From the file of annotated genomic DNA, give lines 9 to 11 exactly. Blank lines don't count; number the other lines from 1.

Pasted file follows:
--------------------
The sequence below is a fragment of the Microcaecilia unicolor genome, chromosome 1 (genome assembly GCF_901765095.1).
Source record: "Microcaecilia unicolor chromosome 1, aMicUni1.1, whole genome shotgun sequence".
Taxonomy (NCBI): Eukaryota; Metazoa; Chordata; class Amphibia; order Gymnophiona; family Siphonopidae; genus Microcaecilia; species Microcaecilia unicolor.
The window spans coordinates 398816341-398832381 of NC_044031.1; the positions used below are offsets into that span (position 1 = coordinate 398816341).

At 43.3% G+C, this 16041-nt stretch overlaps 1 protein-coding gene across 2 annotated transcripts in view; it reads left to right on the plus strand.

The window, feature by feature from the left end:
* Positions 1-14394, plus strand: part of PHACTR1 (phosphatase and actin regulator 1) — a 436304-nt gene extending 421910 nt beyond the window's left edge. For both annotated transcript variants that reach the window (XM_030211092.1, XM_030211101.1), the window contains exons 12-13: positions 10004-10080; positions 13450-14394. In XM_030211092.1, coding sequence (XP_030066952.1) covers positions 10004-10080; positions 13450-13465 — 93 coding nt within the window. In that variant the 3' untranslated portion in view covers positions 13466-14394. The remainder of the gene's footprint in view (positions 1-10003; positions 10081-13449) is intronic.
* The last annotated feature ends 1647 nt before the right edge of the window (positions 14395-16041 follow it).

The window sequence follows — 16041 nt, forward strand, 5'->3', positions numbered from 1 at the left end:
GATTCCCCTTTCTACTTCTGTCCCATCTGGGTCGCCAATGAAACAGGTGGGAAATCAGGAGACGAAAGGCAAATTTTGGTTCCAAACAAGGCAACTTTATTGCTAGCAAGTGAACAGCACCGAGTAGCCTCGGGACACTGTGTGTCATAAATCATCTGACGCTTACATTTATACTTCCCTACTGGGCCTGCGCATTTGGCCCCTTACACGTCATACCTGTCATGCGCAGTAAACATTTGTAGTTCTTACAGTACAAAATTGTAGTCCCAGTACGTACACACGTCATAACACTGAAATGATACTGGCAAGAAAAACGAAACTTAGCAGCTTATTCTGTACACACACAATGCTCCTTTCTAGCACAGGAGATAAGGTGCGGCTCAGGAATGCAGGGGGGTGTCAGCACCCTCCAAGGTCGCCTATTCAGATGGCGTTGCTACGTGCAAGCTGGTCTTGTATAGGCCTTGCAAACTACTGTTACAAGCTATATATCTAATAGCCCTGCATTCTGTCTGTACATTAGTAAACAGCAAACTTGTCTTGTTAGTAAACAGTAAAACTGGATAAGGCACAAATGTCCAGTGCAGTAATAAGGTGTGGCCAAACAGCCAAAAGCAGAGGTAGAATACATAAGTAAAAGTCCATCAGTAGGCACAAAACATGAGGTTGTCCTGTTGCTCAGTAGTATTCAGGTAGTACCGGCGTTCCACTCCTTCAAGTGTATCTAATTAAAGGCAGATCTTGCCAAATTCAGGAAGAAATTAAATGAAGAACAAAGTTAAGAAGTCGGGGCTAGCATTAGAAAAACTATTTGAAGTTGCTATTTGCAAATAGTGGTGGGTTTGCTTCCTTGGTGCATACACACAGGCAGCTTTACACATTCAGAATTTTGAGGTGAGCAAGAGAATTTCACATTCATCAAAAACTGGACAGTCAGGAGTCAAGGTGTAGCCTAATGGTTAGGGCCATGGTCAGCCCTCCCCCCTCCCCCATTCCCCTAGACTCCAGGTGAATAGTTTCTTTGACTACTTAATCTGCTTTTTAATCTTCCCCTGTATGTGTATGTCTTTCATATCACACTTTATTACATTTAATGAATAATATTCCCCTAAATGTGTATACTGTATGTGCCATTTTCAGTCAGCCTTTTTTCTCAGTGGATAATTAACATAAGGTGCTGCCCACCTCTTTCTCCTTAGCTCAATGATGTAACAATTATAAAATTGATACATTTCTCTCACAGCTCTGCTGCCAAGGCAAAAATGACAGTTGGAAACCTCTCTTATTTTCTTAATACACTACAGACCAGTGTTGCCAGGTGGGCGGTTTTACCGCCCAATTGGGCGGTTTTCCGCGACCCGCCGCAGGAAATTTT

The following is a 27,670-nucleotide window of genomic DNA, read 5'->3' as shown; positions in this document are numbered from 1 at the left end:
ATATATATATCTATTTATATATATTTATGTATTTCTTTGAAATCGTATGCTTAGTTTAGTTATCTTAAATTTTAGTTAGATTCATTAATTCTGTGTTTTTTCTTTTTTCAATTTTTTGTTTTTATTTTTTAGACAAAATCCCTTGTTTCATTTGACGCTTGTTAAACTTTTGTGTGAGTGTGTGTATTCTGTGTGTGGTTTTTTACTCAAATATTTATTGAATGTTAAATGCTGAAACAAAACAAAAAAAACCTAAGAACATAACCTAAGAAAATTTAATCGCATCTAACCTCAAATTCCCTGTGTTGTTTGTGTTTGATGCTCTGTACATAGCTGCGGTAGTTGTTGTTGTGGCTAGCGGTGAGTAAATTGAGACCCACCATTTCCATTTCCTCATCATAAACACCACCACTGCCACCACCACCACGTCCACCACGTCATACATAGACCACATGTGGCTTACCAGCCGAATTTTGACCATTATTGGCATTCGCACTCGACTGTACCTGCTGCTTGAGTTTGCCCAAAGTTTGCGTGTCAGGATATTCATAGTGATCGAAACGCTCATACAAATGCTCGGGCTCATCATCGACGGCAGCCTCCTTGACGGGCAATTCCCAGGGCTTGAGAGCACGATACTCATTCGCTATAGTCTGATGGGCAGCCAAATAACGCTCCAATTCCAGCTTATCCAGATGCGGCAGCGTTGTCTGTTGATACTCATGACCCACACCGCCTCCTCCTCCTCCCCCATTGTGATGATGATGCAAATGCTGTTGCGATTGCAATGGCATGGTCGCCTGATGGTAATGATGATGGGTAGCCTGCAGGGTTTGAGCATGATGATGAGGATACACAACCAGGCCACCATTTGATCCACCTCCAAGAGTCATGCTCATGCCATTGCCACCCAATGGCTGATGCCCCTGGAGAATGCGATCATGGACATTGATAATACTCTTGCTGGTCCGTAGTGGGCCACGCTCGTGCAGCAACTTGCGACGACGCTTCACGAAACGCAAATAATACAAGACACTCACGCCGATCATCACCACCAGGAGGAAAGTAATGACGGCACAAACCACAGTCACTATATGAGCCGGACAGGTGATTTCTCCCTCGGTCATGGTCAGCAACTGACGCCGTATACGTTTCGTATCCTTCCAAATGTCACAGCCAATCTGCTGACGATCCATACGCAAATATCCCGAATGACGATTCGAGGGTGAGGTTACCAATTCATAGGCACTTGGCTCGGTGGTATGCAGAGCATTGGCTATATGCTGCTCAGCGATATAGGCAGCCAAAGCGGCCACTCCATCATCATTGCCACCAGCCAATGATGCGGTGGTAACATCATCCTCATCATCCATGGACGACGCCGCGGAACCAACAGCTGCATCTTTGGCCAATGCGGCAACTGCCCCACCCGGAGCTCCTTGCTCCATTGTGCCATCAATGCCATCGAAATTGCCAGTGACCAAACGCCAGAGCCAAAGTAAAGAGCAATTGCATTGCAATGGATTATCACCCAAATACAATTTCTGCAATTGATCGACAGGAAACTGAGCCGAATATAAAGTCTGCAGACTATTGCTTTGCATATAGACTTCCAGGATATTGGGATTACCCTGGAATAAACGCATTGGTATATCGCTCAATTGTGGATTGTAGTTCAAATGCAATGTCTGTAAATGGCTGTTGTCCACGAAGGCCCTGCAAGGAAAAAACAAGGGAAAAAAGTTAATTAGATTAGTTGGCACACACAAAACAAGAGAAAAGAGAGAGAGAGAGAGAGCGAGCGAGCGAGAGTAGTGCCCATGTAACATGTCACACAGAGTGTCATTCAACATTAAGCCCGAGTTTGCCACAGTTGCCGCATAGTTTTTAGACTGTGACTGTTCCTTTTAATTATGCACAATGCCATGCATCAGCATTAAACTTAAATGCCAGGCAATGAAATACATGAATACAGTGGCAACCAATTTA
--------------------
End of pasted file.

The window sequence follows — 16041 nt, forward strand, 5'->3', positions numbered from 1 at the left end:
GATTCCCCTTTCTACTTCTGTCCCATCTGGGTCGCCAATGAAACAGGTGGGAAATCAGGAGACGAAAGGCAAATTTTGGTTCCAAACAAGGCAACTTTATTGCTAGCAAGTGAACAGCACCGAGTAGCCTCGGGACACTGTGTGTCATAAATCATCTGACGCTTACATTTATACTTCCCTACTGGGCCTGCGCATTTGGCCCCTTACACGTCATACCTGTCATGCGCAGTAAACATTTGTAGTTCTTACAGTACAAAATTGTAGTCCCAGTACGTACACACGTCATAACACTGAAATGATACTGGCAAGAAAAACGAAACTTAGCAGCTTATTCTGTACACACACAATGCTCCTTTCTAGCACAGGAGATAAGGTGCGGCTCAGGAATGCAGGGGGGTGTCAGCACCCTCCAAGGTCGCCTATTCAGATGGCGTTGCTACGTGCAAGCTGGTCTTGTATAGGCCTTGCAAACTACTGTTACAAGCTATATATCTAATAGCCCTGCATTCTGTCTGTACATTAGTAAACAGCAAACTTGTCTTGTTAGTAAACAGTAAAACTGGATAAGGCACAAATGTCCAGTGCAGTAATAAGGTGTGGCCAAACAGCCAAAAGCAGAGGTAGAATACATAAGTAAAAGTCCATCAGTAGGCACAAAACATGAGGTTGTCCTGTTGCTCAGTAGTATTCAGGTAGTACCGGCGTTCCACTCCTTCAAGTGTATCTAATTAAAGGCAGATCTTGCCAAATTCAGGAAGAAATTAAATGAAGAACAAAGTTAAGAAGTCGGGGCTAGCATTAGAAAAACTATTTGAAGTTGCTATTTGCAAATAGTGGTGGGTTTGCTTCCTTGGTGCATACACACAGGCAGCTTTACACATTCAGAATTTTGAGGTGAGCAAGAGAATTTCACATTCATCAAAAACTGGACAGTCAGGAGTCAAGGTGTAGCCTAATGGTTAGGGCCATGGTCAGCCCTCCCCCCTCCCCCATTCCCCTAGACTCCAGGTGAATAGTTTCTTTGACTACTTAATCTGCTTTTTAATCTTCCCCTGTATGTGTATGTCTTTCATATCACACTTTATTACATTTAATGAATAATATTCCCCTAAATGTGTATACTGTATGTGCCATTTTCAGTCAGCCTTTTTTCTCAGTGGATAATTAACATAAGGTGCTGCCCACCTCTTTCTCCTTAGCTCAATGATGTAACAATTATAAAATTGATACATTTCTCTCACAGCTCTGCTGCCAAGGCAAAAATGACAGTTGGAAACCTCTCTTATTTTCTTAATACACTACAGACCAGTGTTGCCAGGTGGGCGGTTTTACCGCCCAATTGGGCGGTTTTCCGCGACCCGCCGCAGGAAATTTT

The following is a 27,670-nucleotide window of genomic DNA, read 5'->3' as shown; positions in this document are numbered from 1 at the left end: